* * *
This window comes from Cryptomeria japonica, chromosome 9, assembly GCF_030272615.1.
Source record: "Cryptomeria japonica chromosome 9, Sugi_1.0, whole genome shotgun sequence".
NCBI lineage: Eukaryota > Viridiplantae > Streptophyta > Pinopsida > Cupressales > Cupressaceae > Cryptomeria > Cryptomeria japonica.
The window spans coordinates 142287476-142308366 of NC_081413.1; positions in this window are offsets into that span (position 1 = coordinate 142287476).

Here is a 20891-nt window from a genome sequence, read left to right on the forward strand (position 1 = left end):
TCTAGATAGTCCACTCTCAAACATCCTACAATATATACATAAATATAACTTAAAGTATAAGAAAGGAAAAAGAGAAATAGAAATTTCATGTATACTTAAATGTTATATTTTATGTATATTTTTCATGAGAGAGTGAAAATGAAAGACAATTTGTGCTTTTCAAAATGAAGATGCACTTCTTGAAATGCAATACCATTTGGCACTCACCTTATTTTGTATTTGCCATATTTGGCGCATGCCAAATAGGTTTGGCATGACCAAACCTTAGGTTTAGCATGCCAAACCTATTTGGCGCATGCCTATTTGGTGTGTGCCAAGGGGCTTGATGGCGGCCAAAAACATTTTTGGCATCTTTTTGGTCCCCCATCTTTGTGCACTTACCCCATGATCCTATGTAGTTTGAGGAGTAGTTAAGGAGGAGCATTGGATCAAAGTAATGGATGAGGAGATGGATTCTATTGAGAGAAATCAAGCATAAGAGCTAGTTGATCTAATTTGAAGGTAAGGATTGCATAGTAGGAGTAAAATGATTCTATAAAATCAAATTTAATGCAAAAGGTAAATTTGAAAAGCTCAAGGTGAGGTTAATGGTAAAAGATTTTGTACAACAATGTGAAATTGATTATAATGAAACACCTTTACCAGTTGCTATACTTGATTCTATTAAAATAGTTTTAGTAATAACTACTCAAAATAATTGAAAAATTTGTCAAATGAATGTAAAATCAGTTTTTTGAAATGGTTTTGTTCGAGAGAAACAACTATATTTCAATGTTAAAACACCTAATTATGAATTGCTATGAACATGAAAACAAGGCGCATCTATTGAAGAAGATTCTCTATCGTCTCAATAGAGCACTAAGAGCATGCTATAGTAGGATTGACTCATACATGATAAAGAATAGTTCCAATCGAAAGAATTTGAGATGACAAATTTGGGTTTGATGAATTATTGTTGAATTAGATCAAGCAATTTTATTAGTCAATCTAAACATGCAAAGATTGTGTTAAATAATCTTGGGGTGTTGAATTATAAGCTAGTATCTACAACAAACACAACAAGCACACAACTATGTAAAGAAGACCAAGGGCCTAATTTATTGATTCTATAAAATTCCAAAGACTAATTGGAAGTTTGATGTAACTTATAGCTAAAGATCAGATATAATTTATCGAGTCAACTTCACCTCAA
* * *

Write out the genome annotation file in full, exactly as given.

This window comes from Cryptomeria japonica, chromosome 9, assembly GCF_030272615.1.
Source record: "Cryptomeria japonica chromosome 9, Sugi_1.0, whole genome shotgun sequence".
NCBI lineage: Eukaryota > Viridiplantae > Streptophyta > Pinopsida > Cupressales > Cupressaceae > Cryptomeria > Cryptomeria japonica.
The window spans coordinates 142287476-142308366 of NC_081413.1; positions in this window are offsets into that span (position 1 = coordinate 142287476).

Here is a 20891-nt window from a genome sequence, read left to right on the forward strand (position 1 = left end):
TCTAGATAGTCCACTCTCAAACATCCTACAATATATACATAAATATAACTTAAAGTATAAGAAAGGAAAAAGAGAAATAGAAATTTCATGTATACTTAAATGTTATATTTTATGTATATTTTTCATGAGAGAGTGAAAATGAAAGACAATTTGTGCTTTTCAAAATGAAGATGCACTTCTTGAAATGCAATACCATTTGGCACTCACCTTATTTTGTATTTGCCATATTTGGCGCATGCCAAATAGGTTTGGCATGACCAAACCTTAGGTTTAGCATGCCAAACCTATTTGGCGCATGCCTATTTGGTGTGTGCCAAGGGGCTTGATGGCGGCCAAAAACATTTTTGGCATCTTTTTGGTCCCCCATCTTTGTGCACTTACCCCATGATCCTATGTAGTTTGAGGAGTAGTTAAGGAGGAGCATTGGATCAAAGTAATGGATGAGGAGATGGATTCTATTGAGAGAAATCAAGCATAAGAGCTAGTTGATCTAATTTGAAGGTAAGGATTGCATAGTAGGAGTAAAATGATTCTATAAAATCAAATTTAATGCAAAAGGTAAATTTGAAAAGCTCAAGGTGAGGTTAATGGTAAAAGATTTTGTACAACAATGTGAAATTGATTATAATGAAACACCTTTACCAGTTGCTATACTTGATTCTATTAAAATAGTTTTAGTAATAACTACTCAAAATAATTGAAAAATTTGTCAAATGAATGTAAAATCAGTTTTTTGAAATGGTTTTGTTCGAGAGAAACAACTATATTTCAATGTTAAAACACCTAATTATGAATTGCTATGAACATGAAAACAAGGCGCATCTATTGAAGAAGATTCTCTATCGTCTCAATAGAGCACTAAGAGCATGCTATAGTAGGATTGACTCATACATGATAAAGAATAGTTCCAATCGAAAGAATTTGAGATGACAAATTTGGGTTTGATGAATTATTGTTGAATTAGATCAAGCAATTTTATTAGTCAATCTAAACATGCAAAGATTGTGTTAAATAATCTTGGGGTGTTGAATTATAAGCTAGTATCTACAACAAACACAACAAGCACACAACTATGTAAAGAAGACCAAGGGCCTAATTTATTGATTCTATAAAATTCCAAAGACTAATTGGAAGTTTGATGTAACTTATAGCTAAAGATCAGATATAATTTATCGAGTCAACTTCACCTCAA